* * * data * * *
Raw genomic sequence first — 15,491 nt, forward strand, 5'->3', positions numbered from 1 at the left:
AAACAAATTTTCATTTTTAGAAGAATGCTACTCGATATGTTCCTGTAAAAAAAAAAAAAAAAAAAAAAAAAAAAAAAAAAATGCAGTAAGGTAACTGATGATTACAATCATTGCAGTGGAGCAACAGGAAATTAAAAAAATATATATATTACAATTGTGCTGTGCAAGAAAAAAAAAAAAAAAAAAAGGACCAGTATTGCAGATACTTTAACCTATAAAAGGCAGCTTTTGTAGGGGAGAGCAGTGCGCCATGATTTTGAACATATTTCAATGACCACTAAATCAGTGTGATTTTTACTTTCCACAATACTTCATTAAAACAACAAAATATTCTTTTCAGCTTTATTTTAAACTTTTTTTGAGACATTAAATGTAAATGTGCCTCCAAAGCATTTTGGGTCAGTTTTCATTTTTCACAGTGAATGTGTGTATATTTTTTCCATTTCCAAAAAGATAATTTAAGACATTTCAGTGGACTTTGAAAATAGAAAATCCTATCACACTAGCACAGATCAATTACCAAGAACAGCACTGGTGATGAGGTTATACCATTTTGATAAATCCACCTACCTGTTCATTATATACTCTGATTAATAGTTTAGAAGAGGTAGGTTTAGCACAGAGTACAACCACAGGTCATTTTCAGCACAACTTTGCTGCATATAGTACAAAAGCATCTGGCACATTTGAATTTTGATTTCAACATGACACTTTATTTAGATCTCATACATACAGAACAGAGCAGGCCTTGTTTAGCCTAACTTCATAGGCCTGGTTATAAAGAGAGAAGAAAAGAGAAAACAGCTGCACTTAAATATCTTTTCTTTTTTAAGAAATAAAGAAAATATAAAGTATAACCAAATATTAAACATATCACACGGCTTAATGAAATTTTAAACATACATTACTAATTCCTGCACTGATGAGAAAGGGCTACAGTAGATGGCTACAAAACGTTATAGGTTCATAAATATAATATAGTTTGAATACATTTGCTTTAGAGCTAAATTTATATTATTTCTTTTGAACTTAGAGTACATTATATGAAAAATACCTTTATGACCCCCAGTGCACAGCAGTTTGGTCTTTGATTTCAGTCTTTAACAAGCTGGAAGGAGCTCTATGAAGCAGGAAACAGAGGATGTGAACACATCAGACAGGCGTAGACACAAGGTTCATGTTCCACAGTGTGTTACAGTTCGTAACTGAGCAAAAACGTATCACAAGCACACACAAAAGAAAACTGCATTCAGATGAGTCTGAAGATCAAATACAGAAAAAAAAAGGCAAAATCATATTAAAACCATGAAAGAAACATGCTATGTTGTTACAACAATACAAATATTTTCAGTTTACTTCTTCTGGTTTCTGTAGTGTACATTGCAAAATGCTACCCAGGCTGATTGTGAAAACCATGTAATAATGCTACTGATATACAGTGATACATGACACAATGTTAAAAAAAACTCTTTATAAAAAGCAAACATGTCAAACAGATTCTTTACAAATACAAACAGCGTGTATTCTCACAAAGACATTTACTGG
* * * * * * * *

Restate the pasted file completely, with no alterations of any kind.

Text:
Raw genomic sequence first — 15,491 nt, forward strand, 5'->3', positions numbered from 1 at the left:
AAACAAATTTTCATTTTTAGAAGAATGCTACTCGATATGTTCCTGTAAAAAAAAAAAAAAAAAAAAAAAAAAAAAAAAAAATGCAGTAAGGTAACTGATGATTACAATCATTGCAGTGGAGCAACAGGAAATTAAAAAAATATATATATTACAATTGTGCTGTGCAAGAAAAAAAAAAAAAAAAAAAGGACCAGTATTGCAGATACTTTAACCTATAAAAGGCAGCTTTTGTAGGGGAGAGCAGTGCGCCATGATTTTGAACATATTTCAATGACCACTAAATCAGTGTGATTTTTACTTTCCACAATACTTCATTAAAACAACAAAATATTCTTTTCAGCTTTATTTTAAACTTTTTTTGAGACATTAAATGTAAATGTGCCTCCAAAGCATTTTGGGTCAGTTTTCATTTTTCACAGTGAATGTGTGTATATTTTTTCCATTTCCAAAAAGATAATTTAAGACATTTCAGTGGACTTTGAAAATAGAAAATCCTATCACACTAGCACAGATCAATTACCAAGAACAGCACTGGTGATGAGGTTATACCATTTTGATAAATCCACCTACCTGTTCATTATATACTCTGATTAATAGTTTAGAAGAGGTAGGTTTAGCACAGAGTACAACCACAGGTCATTTTCAGCACAACTTTGCTGCATATAGTACAAAAGCATCTGGCACATTTGAATTTTGATTTCAACATGACACTTTATTTAGATCTCATACATACAGAACAGAGCAGGCCTTGTTTAGCCTAACTTCATAGGCCTGGTTATAAAGAGAGAAGAAAAGAGAAAACAGCTGCACTTAAATATCTTTTCTTTTTTAAGAAATAAAGAAAATATAAAGTATAACCAAATATTAAACATATCACACGGCTTAATGAAATTTTAAACATACATTACTAATTCCTGCACTGATGAGAAAGGGCTACAGTAGATGGCTACAAAACGTTATAGGTTCATAAATATAATATAGTTTGAATACATTTGCTTTAGAGCTAAATTTATATTATTTCTTTTGAACTTAGAGTACATTATATGAAAAATACCTTTATGACCCCCAGTGCACAGCAGTTTGGTCTTTGATTTCAGTCTTTAACAAGCTGGAAGGAGCTCTATGAAGCAGGAAACAGAGGATGTGAACACATCAGACAGGCGTAGACACAAGGTTCATGTTCCACAGTGTGTTACAGTTCGTAACTGAGCAAAAACGTATCACAAGCACACACAAAAGAAAACTGCATTCAGATGAGTCTGAAGATCAAATACAGAAAAAAAAAGGCAAAATCATATTAAAACCATGAAAGAAACATGCTATGTTGTTACAACAATACAAATATTTTCAGTTTACTTCTTCTGGTTTCTGTAGTGTACATTGCAAAATGCTACCCAGGCTGATTGTGAAAACCATGTAATAATGCTACTGATATACAGTGATACATGACACAATGTTAAAAAAAACTCTTTATAAAAAGCAAACATGTCAAACAGATTCTTTACAAATACAAACAGCGTGTATTCTCACAAAGACATTTACTGG